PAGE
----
Who’s That Girl: Chyna Lo

Who’s That Girl: Chyna Lo

The director discusses the role of gender in the creative space



Following your passion and creativity isn’t easy. It takes bravery and dedication to pursue the road less travelled—especially if the interest sneaks up on you. 


For director Chyna Lo, whose professional body of work includes collaborations with BPI, IKEA and PARADISE RISING, it started simple. “I used to write short stories for my friends to read and pass the time in high school,” she starts. “At some point, I got so excited and wondered if I would ever get to see something like those stories happen in real life…So I said, ‘What’s the closest [I can get] to making these a reality?’ Movies. So I decided to study and pursue filmmaking.”


Below, our exclusive with the 33-year-old director, where we talked about the importance and power of female creatives in storytelling. 


Who's That Girl: Chyna Lo


Wonder: What’s the best part about storytelling?

Chyna Lo: It can be done by different people, from different places, different experiences and cultures, and still resonate with those who come from a completely different background. You can tell one story in so many different ways, in so many different forms and still retain the core of it, the essence of it. Storytelling is the way by which we share old experiences and, at the same time, introduce new ways of thinking, new dreams. It’s limitless.


W: Is there a movie scene that stays in your head rent free?

CL: Zhang Zi Yi dancing the Beauty Dance in Zhang Yimou’s House of Flying Daggers. It’s such a captivating scene that depicts beauty and grace, and power and control at the same time. The colors and the movements, the music. They all create a synergy that draws you into the experience and at the same time artfully lays out everything you need to know about her character, Mei.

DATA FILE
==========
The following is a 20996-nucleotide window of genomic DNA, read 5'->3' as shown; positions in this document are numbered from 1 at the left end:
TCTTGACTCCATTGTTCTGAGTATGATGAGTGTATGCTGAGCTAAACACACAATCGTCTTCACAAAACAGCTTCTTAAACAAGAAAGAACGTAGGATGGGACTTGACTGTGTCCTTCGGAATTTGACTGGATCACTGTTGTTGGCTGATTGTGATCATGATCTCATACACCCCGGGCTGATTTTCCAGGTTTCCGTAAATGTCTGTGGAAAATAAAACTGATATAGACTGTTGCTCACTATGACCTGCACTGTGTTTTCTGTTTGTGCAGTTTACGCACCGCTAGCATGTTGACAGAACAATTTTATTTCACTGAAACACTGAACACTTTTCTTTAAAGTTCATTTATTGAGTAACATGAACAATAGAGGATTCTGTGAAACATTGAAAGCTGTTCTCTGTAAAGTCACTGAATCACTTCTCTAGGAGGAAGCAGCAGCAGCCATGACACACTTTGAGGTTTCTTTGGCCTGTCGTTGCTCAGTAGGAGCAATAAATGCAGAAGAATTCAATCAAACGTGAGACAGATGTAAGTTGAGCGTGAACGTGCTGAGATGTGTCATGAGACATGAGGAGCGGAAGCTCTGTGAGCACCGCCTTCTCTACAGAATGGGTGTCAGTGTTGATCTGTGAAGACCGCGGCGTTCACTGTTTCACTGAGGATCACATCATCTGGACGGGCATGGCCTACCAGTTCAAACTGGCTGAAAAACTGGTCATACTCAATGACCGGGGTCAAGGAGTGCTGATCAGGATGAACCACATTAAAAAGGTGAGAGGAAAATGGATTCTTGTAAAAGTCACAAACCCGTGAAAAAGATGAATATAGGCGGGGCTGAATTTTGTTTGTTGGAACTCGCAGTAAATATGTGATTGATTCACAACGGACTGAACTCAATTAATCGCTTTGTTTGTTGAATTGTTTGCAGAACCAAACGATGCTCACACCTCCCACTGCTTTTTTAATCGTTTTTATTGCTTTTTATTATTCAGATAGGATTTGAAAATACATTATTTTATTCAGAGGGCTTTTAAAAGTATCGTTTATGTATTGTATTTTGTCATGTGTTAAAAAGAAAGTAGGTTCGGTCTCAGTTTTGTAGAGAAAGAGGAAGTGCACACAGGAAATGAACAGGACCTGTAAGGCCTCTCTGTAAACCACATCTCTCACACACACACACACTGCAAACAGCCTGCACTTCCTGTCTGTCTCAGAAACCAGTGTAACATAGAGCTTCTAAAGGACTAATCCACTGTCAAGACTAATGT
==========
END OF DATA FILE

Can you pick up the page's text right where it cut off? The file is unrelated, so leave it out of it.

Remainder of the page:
W: If you could localize any film of your choice, what would it be?

CL: Princess Mononoke. I think it would be interesting to tell that story with our own mythology. Another one is not a film, but Bridgerton. Just because I think it would be fun and interesting to create a story that revolves around how women navigated Filipino society back then, and also have the opportunity to create classical/traditional Filipino musical renditions of OPM songs from the 90s until now.


W: As a director, what would you say is your “signature?”

CL: I like putting my own spin on things so [that]  when there’s an opportunity for it, I try to style my visuals in ways that represent my sensibilities and taste as well. I grew up watching a lot of music videos and anime and I have a deep appreciation and pride in Asian culture, so these influence my work greatly.



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W: There’s been an interest in the “female gaze” recently. Do you think it’s important or relevant to audiences today?